The use of cadavers for medical education in the tech era.

Author: Dr. Astrid Bernaga.


In our days, we live in a technologic era with the benefit of digital simulation tools. This technology can help us to learn the morphology of our bodies, but the corpse experience for the medical students is crucial for studying anatomy and to have respect for the human life.

Using cadavers for dissection is a tradition since the 16th century and it is the gold standard for teaching anatomy. It is the best method to practice open and minimally invasive procedures for students of bioengineering, medicine students, and different surgical specialties (trauma, general surgery, neurosurgery and gastrointestinal) are using this method for training. Indeed, this traditional practice for so many years is evident because the corpses are high fidelity models and the variability between them is fundamental to learn Anatomy (Yiasemidou, Marina; Gkaragkani, E; Glassman, D; Biyani, C.S; 2017).

Initial approaches to “virtual anatomy” emerged in the 1990s, still a long way to go. A crucial development in this context was the Visible Human Project of the National Library of Medicine (NLM). Two human donors were frozen and cut into thin slices, which were then photographed and digitalized (Fellner, Engel, & Kremer, 2017). Anatomage is useful in this case, because of the cross-sections images of the complete human body, help to train radiology students in 3D and 2D anatomy, like the Computerized Tomography (CT) and Magnetic Resonance Imaging (MRI) (Ward, Wertz, & Mickelsen, 2018). Virtual Reality (VR), and Augmented Reality are valuable technologies for teaching anatomy, but students can suffer adverse effects, such as headaches (25%), dizziness (40%) and blurred vision (35%) (Moro, Štromberga, Raikos, & Stirling, 2017). 3D printing could be the most useful tool, but only for the osteopathic system. The 3D printing could easily simulate the bones, the rest of the tissues still cannot be imitated (Yousef, 2015).

The emotions and values are essential in the formation of a future physician. In fact, cadaveric dissection induces both positive and negative experience in students (Lima, Tinoco, Coelho-Ferraz, De Sousa, & Francesquini Júnior, 2017). In Kaundal & Kaundal, 2017, before the examination, the students feel fear (93%), excitement (68%), interest (64%) and depression (25%) in that order. But after starting dissection, their emotions change to excitement (91%), interest (89%), fear (15%) and depression (7%). Regardless of the symptoms experienced by the students, 94% of them were determined, interested and ready to study anatomy with cadaveric dissection. Most of all, the students considered this examination the best tool to study anatomy and had shown a sense of gratitude to the people and the relatives who had donated their bodies.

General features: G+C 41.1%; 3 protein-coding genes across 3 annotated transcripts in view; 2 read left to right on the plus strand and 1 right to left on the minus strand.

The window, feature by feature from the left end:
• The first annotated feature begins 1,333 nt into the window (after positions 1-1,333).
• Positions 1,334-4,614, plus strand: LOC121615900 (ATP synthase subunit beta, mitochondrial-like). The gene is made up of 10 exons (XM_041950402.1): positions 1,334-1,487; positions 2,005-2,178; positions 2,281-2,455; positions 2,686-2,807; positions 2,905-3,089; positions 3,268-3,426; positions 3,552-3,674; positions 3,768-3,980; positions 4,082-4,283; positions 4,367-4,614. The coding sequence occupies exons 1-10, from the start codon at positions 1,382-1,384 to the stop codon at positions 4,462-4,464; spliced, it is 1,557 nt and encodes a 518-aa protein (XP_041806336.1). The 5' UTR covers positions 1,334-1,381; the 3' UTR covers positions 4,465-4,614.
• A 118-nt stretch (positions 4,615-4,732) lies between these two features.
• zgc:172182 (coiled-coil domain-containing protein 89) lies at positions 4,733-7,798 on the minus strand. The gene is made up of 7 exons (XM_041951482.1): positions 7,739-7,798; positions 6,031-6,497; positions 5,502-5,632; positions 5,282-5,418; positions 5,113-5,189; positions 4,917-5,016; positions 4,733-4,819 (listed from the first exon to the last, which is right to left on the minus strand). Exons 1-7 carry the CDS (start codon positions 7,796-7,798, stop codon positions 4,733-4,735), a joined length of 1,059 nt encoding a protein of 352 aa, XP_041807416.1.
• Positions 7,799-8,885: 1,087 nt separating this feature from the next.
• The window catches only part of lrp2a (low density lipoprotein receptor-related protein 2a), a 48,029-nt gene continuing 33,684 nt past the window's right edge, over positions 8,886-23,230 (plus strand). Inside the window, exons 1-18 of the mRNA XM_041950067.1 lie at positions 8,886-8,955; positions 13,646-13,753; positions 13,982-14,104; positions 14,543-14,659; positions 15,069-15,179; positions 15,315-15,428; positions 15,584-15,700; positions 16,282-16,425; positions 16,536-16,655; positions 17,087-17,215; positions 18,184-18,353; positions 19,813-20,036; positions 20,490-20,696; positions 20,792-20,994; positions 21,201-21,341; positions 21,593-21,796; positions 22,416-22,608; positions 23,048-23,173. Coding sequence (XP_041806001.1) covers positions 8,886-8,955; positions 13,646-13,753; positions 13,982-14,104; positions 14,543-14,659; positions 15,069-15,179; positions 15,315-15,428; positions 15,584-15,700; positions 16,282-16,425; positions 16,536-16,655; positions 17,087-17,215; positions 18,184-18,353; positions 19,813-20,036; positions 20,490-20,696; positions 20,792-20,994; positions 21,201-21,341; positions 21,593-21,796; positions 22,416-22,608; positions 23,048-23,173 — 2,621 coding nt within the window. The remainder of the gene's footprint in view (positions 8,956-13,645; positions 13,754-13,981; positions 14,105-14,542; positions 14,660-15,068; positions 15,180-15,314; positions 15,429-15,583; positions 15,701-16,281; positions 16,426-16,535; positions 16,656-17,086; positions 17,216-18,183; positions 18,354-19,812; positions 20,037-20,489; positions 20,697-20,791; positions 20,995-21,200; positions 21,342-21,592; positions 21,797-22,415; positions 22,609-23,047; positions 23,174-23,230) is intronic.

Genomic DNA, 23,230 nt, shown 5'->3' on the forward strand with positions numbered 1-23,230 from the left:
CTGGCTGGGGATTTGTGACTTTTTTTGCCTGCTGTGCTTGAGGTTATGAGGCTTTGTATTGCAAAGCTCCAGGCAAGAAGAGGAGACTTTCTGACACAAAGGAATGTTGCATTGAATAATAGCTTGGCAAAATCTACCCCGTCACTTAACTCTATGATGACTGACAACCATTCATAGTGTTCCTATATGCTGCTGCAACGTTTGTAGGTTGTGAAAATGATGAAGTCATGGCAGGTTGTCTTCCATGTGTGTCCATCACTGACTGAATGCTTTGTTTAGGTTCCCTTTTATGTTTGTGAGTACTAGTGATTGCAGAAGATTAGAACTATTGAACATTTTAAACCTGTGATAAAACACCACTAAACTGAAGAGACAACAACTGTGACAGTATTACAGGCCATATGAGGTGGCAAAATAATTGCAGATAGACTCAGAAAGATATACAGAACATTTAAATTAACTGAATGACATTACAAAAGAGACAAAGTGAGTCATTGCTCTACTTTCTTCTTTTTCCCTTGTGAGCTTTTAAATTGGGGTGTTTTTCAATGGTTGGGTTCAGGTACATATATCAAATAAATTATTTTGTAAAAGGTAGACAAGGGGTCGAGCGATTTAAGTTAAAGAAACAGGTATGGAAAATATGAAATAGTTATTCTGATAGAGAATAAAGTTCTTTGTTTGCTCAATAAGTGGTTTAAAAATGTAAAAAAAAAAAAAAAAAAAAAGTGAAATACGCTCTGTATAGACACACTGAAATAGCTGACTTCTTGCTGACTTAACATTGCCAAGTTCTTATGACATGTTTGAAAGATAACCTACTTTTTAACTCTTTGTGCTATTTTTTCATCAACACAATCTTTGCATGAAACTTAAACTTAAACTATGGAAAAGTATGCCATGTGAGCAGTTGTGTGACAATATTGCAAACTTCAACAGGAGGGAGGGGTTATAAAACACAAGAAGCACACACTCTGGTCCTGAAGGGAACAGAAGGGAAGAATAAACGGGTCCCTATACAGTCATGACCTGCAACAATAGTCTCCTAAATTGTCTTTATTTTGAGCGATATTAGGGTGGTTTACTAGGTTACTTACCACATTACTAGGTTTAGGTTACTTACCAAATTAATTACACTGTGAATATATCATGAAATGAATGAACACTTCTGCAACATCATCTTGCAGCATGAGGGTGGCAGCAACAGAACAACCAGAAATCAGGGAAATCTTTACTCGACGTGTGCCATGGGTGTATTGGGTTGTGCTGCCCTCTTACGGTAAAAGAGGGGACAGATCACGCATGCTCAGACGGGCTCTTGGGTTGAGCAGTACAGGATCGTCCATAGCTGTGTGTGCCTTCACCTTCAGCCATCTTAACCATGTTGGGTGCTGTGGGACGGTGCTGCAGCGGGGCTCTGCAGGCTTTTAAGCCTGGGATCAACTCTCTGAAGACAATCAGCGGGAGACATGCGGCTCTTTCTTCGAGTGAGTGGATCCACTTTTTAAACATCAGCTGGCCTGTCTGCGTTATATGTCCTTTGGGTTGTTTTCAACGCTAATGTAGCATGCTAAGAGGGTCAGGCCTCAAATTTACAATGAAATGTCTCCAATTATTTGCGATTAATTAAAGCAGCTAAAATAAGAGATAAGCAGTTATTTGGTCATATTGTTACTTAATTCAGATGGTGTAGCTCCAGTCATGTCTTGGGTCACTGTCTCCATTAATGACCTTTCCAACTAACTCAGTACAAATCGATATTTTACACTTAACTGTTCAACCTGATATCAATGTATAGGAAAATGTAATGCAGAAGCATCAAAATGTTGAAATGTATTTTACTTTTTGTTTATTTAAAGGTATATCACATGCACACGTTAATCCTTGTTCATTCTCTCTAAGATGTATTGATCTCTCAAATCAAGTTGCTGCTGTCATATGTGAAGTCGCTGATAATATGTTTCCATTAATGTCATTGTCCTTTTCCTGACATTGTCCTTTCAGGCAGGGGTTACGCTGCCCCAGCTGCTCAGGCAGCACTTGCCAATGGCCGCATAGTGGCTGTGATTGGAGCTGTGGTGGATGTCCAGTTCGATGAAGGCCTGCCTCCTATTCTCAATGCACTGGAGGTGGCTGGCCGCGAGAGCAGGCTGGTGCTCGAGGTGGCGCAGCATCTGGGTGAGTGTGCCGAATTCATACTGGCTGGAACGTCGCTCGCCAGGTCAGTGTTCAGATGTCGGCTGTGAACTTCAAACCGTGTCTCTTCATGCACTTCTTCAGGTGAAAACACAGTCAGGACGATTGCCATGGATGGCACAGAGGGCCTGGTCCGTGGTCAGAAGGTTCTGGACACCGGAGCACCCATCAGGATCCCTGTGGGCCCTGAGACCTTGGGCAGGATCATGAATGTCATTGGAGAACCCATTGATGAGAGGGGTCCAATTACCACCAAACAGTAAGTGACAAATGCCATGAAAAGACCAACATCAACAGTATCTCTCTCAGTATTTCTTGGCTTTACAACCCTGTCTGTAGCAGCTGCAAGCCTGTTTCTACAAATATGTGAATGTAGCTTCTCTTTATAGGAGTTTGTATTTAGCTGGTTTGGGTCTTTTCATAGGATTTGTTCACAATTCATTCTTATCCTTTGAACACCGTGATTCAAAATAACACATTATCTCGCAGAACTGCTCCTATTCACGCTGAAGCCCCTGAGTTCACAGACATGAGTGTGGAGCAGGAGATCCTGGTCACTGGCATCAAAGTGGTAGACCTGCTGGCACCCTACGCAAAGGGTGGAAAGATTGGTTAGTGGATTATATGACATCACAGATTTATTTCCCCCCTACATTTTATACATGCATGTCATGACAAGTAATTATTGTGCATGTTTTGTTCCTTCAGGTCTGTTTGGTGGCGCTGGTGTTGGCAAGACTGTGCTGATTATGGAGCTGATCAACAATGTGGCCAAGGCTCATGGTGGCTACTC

Currently, there is an unavailability of corpses worldwide for causes like religion, culture and more medical schools. This means that thousands of medical graduates had never practice on a real body (Morán, 2013). Most importantly, this can result in severe errors that end in thousands of avoidable deaths per year on the operating room tables. Also, it has been reported an increase of confidence in the Operating Room (OR). This confidence is maintained up to seven months after the training sessions (Yiasemidou, Marina; Gkaragkani, E; Glassman, D; Biyani, C.S; 2017).

Not many medical schools have a program to donate your body after death. But in Stanford Medicine and UCSF (University of California San Francisco), you can help science if you give your body. Both programs to become a donor are called “Willed Body Program.” Your body is going to be respected, and after that, returned your ashes to your relatives.  For more info visit Stanford Medicine and UCSF 

Finally, knowing these technologies, we might think is the future of teaching. However, the cost of technologies for schools in developing countries, the low accuracy and their lack of developing deep emotions creates an environment of a coexistence more than for a replacement. Cadaveric dissection is the gold standard tool for anatomy study for the training of physicians, who need to be close to death in the early stages of their formation. In other words, understanding death and human life.

And… Would you donate your body to science?




Fellner, F., Engel, K., & Kremer, C. (2017, July 27). Virtual Anatomy: The Dissecting Theatre of the Future- Implementation of Cinematic Rendering in a Large 8K High-Resolution Projection Environment. J. Biomedical Science and Engineering, pp. Vol. 10 (No.8) 367-375.

Kaundal, A., & Kaundal, e. a. (2017, Aug 5). Perception of students towards cadaveric dissection in a tertiary case teaching institution. Int J Res Med Sci, pp. (8) 3684-3687.

Lima, L., Tinoco, R., Coelho-Ferraz, M., De Sousa, E. D., & Francesquini Júnior, L. &. (2017, June). Respect for the Donated Corpse in the View of Dentistry and Medicine Students. Int. J. Ortodontostomat, pp. 11(2) 141-146.

Morán, C. (2013, January 22). Ser médico sin tocar un cadáver. Retrieved from El País:

Moro, C., Štromberga, Z., Raikos, A., & Stirling, A. (2017, April 17). The effectiveness of virtual and augmented reality in health sciences and medical anatomy. Anat Sci Educ, pp. (10) 549-559.

Stanford Medicine. Retrieved from Willed Body Program:

University of California San Francisco (UCSF). Retrieved from Willed Body Program:

Ward, T. M., Wertz, C. I., & Mickelsen, W. (2018, January/February Vol. 89). Anatomage Table Enhances Radiologic Technology Education. Radiologic Technology, pp. (3) 304-306.

Yiasemidou, Marina; Gkaragkani, E; Glassman, D; Biyani, C.S; (2017). Cadaveric simulation: a review of reviews. Ir J Med Sci,

Yousef, A. e. (2015). The application of 3D printing in anatomy education. Retrieved from Medical Education Online:

Top photo by Deanna Dent/ASU


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